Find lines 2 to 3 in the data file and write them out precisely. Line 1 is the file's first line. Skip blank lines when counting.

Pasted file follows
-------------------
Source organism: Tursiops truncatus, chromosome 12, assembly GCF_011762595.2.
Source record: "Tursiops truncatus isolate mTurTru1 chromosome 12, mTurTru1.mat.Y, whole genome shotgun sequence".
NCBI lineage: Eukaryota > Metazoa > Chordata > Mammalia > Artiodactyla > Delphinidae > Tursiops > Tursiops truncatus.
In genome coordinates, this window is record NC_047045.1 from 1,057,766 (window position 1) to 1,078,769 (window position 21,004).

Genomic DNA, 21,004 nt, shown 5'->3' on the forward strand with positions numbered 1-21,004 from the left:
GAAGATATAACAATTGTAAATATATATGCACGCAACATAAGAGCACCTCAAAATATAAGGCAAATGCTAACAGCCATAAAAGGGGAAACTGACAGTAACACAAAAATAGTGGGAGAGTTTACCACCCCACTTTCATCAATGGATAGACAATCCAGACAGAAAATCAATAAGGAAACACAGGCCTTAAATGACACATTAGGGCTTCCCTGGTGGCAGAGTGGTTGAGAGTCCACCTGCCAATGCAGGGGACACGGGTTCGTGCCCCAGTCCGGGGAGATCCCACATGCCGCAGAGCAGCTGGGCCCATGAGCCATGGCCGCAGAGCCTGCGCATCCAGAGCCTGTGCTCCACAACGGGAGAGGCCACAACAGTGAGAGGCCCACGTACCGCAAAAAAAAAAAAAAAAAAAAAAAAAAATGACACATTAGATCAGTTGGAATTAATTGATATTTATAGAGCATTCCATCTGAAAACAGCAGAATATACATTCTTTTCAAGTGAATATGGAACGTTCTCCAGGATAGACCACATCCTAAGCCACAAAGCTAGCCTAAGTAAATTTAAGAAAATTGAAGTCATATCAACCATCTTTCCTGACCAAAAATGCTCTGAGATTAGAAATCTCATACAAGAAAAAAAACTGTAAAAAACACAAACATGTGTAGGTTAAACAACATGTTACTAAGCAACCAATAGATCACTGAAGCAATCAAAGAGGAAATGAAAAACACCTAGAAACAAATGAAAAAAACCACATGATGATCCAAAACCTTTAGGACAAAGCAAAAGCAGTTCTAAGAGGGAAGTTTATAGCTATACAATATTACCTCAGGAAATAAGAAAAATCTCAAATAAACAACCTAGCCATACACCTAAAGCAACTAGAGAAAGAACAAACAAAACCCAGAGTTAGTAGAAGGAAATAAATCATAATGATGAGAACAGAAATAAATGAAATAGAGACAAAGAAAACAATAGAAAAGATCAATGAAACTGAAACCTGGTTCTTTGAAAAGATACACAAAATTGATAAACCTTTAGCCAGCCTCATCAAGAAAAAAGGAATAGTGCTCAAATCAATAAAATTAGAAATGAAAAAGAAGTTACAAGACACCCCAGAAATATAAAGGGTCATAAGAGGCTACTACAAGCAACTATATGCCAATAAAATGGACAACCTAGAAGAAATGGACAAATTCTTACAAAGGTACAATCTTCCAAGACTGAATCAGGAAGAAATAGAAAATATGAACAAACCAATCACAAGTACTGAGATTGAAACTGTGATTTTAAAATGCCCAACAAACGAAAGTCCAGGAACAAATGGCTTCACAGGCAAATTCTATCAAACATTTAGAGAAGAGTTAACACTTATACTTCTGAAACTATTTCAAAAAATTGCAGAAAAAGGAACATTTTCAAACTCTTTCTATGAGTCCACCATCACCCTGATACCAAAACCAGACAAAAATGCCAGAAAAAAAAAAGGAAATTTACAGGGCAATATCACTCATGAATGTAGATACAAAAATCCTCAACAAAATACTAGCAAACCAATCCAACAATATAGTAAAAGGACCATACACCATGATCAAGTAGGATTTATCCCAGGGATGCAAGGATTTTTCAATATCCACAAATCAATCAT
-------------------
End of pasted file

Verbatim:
Source record: "Tursiops truncatus isolate mTurTru1 chromosome 12, mTurTru1.mat.Y, whole genome shotgun sequence".
NCBI lineage: Eukaryota > Metazoa > Chordata > Mammalia > Artiodactyla > Delphinidae > Tursiops > Tursiops truncatus.